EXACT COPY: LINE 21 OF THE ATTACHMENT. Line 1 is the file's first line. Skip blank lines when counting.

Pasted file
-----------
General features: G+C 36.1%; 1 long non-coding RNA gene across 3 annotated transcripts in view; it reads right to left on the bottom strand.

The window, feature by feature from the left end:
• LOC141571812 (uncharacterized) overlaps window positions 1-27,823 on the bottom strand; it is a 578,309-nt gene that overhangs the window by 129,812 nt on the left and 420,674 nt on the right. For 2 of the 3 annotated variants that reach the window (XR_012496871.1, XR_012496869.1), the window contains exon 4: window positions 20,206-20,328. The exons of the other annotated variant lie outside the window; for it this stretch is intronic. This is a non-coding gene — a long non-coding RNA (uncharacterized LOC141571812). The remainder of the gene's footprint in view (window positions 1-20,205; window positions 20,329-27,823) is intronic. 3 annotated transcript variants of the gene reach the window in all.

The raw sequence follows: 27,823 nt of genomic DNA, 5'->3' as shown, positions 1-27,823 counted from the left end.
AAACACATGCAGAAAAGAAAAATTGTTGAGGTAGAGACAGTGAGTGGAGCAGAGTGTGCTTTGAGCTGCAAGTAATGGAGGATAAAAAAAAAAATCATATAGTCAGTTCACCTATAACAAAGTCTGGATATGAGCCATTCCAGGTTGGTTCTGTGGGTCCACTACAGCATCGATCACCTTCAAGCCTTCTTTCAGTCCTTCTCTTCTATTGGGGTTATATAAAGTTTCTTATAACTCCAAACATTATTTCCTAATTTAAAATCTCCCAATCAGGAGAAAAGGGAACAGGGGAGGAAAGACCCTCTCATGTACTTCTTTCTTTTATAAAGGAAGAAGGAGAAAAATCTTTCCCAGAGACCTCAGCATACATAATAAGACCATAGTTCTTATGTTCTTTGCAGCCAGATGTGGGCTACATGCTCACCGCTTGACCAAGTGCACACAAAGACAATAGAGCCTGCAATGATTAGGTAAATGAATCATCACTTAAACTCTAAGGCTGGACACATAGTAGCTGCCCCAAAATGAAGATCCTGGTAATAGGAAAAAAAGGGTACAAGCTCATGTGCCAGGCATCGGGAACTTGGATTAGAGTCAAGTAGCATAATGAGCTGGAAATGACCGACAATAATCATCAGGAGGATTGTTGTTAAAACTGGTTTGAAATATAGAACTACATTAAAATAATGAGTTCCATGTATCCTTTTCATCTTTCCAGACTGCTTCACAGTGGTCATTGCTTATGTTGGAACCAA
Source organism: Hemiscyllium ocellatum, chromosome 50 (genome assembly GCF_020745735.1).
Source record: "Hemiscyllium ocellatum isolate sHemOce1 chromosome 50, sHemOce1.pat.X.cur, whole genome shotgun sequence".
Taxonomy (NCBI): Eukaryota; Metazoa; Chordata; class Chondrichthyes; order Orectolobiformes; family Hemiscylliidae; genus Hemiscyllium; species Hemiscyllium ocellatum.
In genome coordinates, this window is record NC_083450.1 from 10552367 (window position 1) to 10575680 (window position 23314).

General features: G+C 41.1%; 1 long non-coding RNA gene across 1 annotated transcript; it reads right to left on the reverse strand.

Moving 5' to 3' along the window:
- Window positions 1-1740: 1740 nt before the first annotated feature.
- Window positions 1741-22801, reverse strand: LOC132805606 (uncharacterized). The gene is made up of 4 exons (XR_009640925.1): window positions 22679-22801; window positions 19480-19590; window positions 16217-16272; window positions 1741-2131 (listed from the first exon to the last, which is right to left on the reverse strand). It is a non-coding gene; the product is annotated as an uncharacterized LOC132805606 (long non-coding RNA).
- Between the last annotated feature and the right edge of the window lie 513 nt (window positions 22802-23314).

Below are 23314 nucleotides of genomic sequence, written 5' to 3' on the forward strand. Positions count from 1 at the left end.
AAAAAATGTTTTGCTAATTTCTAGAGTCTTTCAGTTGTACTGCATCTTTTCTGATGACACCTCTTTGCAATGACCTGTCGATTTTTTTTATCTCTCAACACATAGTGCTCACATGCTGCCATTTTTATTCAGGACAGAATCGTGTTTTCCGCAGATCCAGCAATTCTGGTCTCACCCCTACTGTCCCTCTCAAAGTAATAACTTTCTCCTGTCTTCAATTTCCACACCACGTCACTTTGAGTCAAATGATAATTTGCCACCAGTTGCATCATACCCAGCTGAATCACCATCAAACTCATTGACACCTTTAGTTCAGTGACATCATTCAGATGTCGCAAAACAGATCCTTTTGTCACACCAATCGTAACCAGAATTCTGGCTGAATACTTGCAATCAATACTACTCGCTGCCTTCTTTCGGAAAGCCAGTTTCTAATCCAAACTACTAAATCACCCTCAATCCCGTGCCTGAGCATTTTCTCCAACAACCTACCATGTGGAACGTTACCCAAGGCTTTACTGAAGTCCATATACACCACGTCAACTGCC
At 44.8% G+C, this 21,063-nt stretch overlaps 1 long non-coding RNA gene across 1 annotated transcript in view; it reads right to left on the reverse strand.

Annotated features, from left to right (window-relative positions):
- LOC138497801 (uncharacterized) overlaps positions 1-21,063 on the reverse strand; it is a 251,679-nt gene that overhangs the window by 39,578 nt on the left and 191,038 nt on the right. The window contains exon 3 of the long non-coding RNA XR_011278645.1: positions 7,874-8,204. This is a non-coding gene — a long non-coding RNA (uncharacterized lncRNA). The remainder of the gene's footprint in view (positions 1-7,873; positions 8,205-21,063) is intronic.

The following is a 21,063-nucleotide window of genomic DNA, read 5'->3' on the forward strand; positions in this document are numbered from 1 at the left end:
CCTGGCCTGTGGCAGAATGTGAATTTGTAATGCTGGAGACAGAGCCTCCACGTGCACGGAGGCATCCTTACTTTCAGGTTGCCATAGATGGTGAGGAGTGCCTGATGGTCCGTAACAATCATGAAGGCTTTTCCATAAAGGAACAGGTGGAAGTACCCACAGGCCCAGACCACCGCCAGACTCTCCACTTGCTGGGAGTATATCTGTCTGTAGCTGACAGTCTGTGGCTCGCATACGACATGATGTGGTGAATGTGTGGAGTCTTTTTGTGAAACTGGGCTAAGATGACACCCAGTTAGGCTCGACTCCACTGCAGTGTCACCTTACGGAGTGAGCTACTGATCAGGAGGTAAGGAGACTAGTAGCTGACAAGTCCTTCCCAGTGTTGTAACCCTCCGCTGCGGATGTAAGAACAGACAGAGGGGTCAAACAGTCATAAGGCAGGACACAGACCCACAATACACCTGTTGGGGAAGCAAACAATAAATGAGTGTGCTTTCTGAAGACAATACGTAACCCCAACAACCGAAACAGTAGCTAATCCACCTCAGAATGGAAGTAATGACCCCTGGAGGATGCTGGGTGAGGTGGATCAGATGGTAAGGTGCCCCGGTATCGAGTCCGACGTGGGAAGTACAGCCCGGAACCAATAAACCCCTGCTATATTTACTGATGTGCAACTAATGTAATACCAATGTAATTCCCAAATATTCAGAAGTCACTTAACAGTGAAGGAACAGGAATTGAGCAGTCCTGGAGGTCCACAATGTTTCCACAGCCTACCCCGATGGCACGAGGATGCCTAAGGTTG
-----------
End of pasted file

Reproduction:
CCTGGCCTGTGGCAGAATGTGAATTTGTAATGCTGGAGACAGAGCCTCCACGTGCACGGAGGCATCCTTACTTTCAGGTTGCCATAGATGGTGAGGAGTGCCTGATGGTCCGTAACAATCATGAAGGCTTTTCCATAAAGGAACAGGTGGAAGTACCCACAGGCCCAGACCACCGCCAGACTCTCCACTTGCTGGGAGTATATCTGTCTGTAGCTGACAGTCTGTGGCTCGCATACGACATGATGTGGTGAATGTGTGGAGTCTTTTTGTGAAACTGGGCTAAGATGACACCCAGTTAGGCTCGACTCCACTGCAGTGTCACCTTACGGAGTGAGCTACTGATCAGGAGGTAAGGAGACTAGTAGCTGACAAGTCCTTCCCAGTGTTGTAACCCTCCGCTGCGGATGTAAGAACAGACAGAGGGGTCAAACAGTCATAAGGCAGGACACAGACCCACAATACACCTGTTGGGGAAGCAAACAATAAATGAGTGTGCTTTCTGAAGACAATACGTAACCCCAACAACCGAAACAGTAGCTAATCCACCTCAGAATGGAAGTAATGACCCCTGGAGGATGCTGGGTGAGGTGGATCAGATGGTAAGGTGCCCCGGTATCGAGTCCGACGTGGGAAGTACAGCCCGGAACCAATAAACCCCTGCTATATTTACTGATGTGCAACTAATGTAATACCAATGTAATTCCCAAATATTCAGAAGTCACTTAACAGTGAAGGAACAGGAATTGAGCAGTCCTGGAGGTCCACAATGTTTCCACAGCCTACCCCGATGGCACGAGGATGCCTAAGGTTG